Lung-MAP Demonstrates Real Change in Cancer Research and Care Possible through Collaboration

This November, some 18,600 Americans will be diagnosed with lung cancer and approximately 13,000 Americans will be killed by it.

Guest ContributorNovember 20, 2014

November is National Lung Cancer Awareness Month, a time to reflect upon the disease’s enormous human cost.  This month, some 18,600 Americans will be diagnosed with lung cancer and approximately 13,000 Americans will be killed by it. It is, by a wide margin, the most common cause of cancer death in the United States.

It is also a time to applaud the progress we’ve made in the diagnosis and treatment of lung cancer, and push to keep this momentum going. The five-year survival rate for lung cancer has increased by 54% since 1975. A recent PhRMA report lists 98 novel lung cancer treatments currently in clinical trials, seven of which have received the FDA’s Breakthrough Therapy designation for drugs that show early evidence of improvement over existing treatments. This month, the Lung-MAP (Lung Cancer Master Protocol) trial for squamous cell lung cancer has expanded to over 400 locations, offering patients across the country access to promising therapies for a historically undertreated form of lung cancer.

This week, leaders and experts from pharmaceutical and biotech companies, medical device and diagnostics developers, regulatory agencies, government and academic research centers, and patient advocacy will converge at the seventh-annual Friends of Cancer Research – Brookings Institution Conference on Clinical Cancer Research. Participants from disparate, sometimes directly competitive organizations work together to address the most pressing issues in cancer care. Cooperatively, they can solve problems that any one institution would find intractable. The Breakthrough Therapy designation, which was first proposed and outlined at the 2011 Conference on Clinical Cancer Research, required the input and cooperation of the FDA, congressional leadership, drug developers, and patients and their advocates. The designation has now expedited the full approval of 14 promising drugs and is speeding the development of dozens of others.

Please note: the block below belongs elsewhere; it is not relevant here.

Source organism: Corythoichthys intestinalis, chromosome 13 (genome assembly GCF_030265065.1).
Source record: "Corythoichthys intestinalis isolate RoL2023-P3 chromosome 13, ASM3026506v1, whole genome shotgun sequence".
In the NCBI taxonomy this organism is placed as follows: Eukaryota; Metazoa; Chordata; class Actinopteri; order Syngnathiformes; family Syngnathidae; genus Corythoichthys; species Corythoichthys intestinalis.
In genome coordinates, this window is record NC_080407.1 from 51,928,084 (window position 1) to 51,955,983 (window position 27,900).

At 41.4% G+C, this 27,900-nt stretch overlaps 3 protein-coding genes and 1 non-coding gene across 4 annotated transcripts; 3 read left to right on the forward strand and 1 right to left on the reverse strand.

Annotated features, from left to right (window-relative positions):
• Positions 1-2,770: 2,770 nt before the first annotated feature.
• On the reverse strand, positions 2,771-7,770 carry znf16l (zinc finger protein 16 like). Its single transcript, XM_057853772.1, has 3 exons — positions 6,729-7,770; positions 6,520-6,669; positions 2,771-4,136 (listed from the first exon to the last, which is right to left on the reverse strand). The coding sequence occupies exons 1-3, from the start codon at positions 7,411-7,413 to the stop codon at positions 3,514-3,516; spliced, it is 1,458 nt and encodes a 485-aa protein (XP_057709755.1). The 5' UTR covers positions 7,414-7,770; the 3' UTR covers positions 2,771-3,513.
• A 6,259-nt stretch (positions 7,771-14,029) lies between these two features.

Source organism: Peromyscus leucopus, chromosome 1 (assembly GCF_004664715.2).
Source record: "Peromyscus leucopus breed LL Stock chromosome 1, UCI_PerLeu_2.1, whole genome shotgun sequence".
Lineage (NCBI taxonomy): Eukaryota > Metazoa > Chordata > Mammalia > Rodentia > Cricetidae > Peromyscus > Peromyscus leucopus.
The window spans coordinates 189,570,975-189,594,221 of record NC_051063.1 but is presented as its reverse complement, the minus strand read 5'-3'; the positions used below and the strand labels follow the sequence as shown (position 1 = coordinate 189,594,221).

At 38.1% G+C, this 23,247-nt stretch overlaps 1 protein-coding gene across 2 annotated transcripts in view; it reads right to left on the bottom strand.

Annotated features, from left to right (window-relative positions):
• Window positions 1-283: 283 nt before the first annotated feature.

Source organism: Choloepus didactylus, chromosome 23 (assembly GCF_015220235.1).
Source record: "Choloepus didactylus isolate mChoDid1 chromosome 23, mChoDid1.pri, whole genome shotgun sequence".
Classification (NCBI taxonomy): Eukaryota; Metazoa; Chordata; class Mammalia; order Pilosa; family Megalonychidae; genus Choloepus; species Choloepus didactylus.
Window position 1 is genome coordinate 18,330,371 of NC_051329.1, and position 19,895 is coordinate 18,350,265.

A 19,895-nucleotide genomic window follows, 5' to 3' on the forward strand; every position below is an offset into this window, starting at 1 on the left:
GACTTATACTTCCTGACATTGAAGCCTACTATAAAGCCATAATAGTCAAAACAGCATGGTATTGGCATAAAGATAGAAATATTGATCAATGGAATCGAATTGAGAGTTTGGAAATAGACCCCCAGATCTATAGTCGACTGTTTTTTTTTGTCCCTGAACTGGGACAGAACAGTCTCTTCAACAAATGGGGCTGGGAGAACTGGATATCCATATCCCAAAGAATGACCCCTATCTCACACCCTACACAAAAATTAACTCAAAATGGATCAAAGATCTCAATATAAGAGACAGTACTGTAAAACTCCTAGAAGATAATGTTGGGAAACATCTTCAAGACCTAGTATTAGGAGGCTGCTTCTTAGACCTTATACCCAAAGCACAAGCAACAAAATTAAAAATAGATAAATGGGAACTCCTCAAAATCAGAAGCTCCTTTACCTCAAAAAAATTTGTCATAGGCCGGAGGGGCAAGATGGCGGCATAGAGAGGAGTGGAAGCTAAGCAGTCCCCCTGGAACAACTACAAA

Lung-MAP is an even more dramatic example of an incredible public-private partnership. Proposed at the 2012 Conference on Clinical Cancer Research and developed over a series of forums and working groups, the trial is an active collaboration among five pharmaceutical companies, a diagnostics developer, the Foundation for the National Institutes of Health (FNIH), an NCI research cooperative group, and Friends of Cancer Research, operating across hundreds of medical centers and designed with input from a wide range of academic, government, and advocacy voices. The trial puts patients at the center of the equation, aims to correct long-recognized problems with clinical trial design and operation:  By testing five experimental drugs simultaneously and screening patients for the biomarkers associated with each, Lung-MAP makes it easier for researchers to find compatible patients and easier for patients to gain access to the drugs most likely to treat their disease. By using a central “master protocol” that can be amended as drugs complete their studies and new drugs enter the trial, Lung-MAP allows researchers and developers to preserve valuable clinical trial infrastructure and patient outreach efforts.

The study has only just begun, but Lung-MAP has already successfully demonstrated that when leaders from all sectors collaborate to solve problems in cancer research and care, real change can happen. It also reflects an increasing acknowledgement that the many challenges of cancer care will not be overcome by any single institution. Public-private partnerships, government interagency collaboration, pre-competitive data-sharing, and diverse forums and conferences all present opportunities for the tens of thousands of Americans working on behalf of cancer patients to better organize their efforts.

As Lung Cancer Awareness month comes to an end, we’re thrilled to join extraordinary efforts from advocacy organizations across the country which, like Lung-MAP, are proving that open collaboration is often the best route to innovation and improved outcomes for patients.

Ryan Hohman, JD is the Managing Director of Policy & Public Affairs at Friends of Cancer Research.

Conversations and healthy debate about issues facing our industry and the health care system are critical to addressing some of today’s challenges and opportunities. The Catalyst welcomes guest contributors including patients, stakeholders, innovators and others to share their perspectives and point of view. Like in our Conversations series, views represented here may not be those of PhRMA, though they are no less key to a healthy dialogue on issues in health care today. 

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